Earlier this year, we added data on all 18,000+ US public school districts to Wolfram|Alpha, allowing you to analyze student and teacher populations and detailed revenue and expenditure data for individual districts or across all the districts in a given city or county. We had a terrific response to this—lots of people wrote in to tell us they learned some useful information about their own districts and others across the country. And virtually all of those people ended their messages with “But when will you have information about individual schools?”
We’re happy to announce that Wolfram|Alpha now has data on nearly 108,000 public schools in the United States, which is based on 2009-10 school year data from the National Center for Education Statistics (NCES). So if you go back and try the first input from our earlier post on school districts, you’ll notice that the result looks quite different—the result for “Seattle public schools” now defaults to a summary of data on individual schools rather than the district itself (which is still available by clicking “Use the input as a US school district instead”).
You can see here that Roosevelt High has the largest number of students in this group—click the name of the school and you’ll see complete, detailed results for Roosevelt High, including student and teacher totals, plus a detailed demographic breakdown of the school. Click the “Show charts” button to get a helpful visualization of enrollment by race and sex for each grade level in the school:
You can use Wolfram|Alpha to find out which schools in a given area have the best student/teacher ratio, for example: “What is the student-to-teacher ratio in Indianapolis public schools?” Or you can search for and compare schools using virtually any combination of race, sex, and grade level about a single school or about all the schools in a given area—ask a question like “What fraction of students in public schools in ZIP 94015 are Hispanic?” and you’ll get rankings and distribution plots of the Hispanic student fraction of all schools in that ZIP code.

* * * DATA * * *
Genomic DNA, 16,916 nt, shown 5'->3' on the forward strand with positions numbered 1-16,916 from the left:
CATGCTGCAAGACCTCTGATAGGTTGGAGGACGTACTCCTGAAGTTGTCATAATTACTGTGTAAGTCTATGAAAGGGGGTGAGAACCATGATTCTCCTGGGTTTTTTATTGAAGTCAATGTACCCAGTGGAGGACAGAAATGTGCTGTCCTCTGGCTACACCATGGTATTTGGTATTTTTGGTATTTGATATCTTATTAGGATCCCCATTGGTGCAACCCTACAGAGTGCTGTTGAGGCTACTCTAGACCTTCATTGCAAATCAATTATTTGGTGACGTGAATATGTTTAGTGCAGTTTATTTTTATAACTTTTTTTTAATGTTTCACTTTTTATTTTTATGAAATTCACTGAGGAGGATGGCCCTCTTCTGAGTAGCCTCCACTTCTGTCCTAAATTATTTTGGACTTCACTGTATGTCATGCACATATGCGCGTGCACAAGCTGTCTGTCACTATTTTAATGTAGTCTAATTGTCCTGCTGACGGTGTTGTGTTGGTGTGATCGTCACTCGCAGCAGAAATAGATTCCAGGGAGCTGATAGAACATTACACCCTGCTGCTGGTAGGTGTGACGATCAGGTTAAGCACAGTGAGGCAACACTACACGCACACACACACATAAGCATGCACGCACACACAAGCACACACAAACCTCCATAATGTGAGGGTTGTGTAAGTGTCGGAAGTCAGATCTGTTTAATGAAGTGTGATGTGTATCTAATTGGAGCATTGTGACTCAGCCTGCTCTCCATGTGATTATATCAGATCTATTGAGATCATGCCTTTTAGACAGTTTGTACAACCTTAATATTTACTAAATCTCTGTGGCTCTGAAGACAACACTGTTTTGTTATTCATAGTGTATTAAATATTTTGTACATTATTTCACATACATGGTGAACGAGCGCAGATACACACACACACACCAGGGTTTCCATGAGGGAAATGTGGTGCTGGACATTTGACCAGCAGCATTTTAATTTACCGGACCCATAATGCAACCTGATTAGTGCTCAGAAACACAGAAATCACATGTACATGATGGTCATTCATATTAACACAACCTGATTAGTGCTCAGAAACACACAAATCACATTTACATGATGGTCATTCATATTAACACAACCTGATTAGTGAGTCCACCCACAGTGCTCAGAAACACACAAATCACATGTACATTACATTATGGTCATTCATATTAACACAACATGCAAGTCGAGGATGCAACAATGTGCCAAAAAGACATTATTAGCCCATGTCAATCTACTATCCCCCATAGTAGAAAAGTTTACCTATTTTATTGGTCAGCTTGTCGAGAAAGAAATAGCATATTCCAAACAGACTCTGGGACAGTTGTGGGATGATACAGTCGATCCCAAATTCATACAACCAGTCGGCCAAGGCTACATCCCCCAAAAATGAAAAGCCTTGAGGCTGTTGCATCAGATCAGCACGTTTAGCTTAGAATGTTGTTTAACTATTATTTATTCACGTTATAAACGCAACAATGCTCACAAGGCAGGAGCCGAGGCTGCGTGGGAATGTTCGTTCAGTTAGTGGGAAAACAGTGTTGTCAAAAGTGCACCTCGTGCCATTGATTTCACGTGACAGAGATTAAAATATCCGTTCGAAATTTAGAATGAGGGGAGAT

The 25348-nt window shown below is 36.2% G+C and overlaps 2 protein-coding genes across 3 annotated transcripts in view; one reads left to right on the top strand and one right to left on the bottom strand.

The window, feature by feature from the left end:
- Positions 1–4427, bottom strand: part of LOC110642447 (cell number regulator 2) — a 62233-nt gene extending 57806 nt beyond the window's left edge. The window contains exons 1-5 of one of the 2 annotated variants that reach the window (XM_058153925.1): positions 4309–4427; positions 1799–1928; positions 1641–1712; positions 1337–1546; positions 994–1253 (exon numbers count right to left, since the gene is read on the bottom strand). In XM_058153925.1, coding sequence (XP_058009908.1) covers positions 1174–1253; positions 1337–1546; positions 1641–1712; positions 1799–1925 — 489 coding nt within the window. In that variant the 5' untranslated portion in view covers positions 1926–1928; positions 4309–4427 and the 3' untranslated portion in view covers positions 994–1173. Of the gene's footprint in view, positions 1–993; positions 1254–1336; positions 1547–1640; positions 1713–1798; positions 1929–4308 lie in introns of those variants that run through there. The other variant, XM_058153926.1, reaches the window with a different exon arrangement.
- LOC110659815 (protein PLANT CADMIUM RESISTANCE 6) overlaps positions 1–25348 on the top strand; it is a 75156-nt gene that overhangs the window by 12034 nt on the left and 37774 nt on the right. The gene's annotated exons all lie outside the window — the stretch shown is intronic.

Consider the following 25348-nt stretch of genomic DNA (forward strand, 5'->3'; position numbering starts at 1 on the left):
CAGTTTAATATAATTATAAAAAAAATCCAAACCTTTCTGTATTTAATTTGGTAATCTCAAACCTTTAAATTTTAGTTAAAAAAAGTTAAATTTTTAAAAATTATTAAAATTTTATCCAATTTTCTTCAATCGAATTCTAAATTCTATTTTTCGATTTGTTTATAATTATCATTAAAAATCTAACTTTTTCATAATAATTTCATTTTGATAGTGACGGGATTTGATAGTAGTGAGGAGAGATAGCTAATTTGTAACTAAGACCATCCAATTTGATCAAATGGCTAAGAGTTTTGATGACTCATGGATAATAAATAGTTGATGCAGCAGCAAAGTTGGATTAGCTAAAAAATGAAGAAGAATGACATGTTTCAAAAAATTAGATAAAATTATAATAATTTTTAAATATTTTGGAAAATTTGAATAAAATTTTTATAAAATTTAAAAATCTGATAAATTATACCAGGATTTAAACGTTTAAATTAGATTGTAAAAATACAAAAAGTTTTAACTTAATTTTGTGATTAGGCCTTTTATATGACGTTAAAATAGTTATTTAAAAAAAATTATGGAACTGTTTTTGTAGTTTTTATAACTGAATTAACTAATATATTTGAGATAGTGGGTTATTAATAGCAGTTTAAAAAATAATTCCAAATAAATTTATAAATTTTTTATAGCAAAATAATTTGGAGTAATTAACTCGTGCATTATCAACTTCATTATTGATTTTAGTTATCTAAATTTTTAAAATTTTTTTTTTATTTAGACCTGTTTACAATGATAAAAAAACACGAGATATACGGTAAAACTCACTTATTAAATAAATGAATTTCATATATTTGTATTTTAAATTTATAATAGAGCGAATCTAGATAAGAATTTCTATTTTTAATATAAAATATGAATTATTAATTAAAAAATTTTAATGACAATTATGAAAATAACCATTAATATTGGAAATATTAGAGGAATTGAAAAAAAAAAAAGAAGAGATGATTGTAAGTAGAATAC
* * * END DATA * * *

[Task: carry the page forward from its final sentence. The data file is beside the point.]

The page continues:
Or you can learn something about the overall demographics of public school children in a city or other area. Try a query like “total number of 12th grade girls in Manhattan public schools” to learn some interesting stats (who knew the number of female high school seniors in Manhattan is greater than the population of St. Pierre and Miquelon?).
One shortcoming of the NCES public school dataset is that the names it provides for school are often a highly formalized, “official” version of a given school’s name, which local people would probably never use in referring to the school. So you may find that common local names for schools in your area won’t yet be recognized by Wolfram|Alpha—but you should still be able to query “public schools in [your city or county]” to get a comprehensive list, from which you can click on a given school to get more information. If you’d like to help us improve Wolfram|Alpha’s public school data, especially correcting or suggesting other common names for schools in your area, please e-mail email@example.com and let us know which schools or school districts you could help with.
We’re working on more school data right now, including private schools and district-level data on graduation and dropout rates. Let us know what other data would be useful—and if you know of any specific data sources we should be incorporating into Wolfram|Alpha, let us know.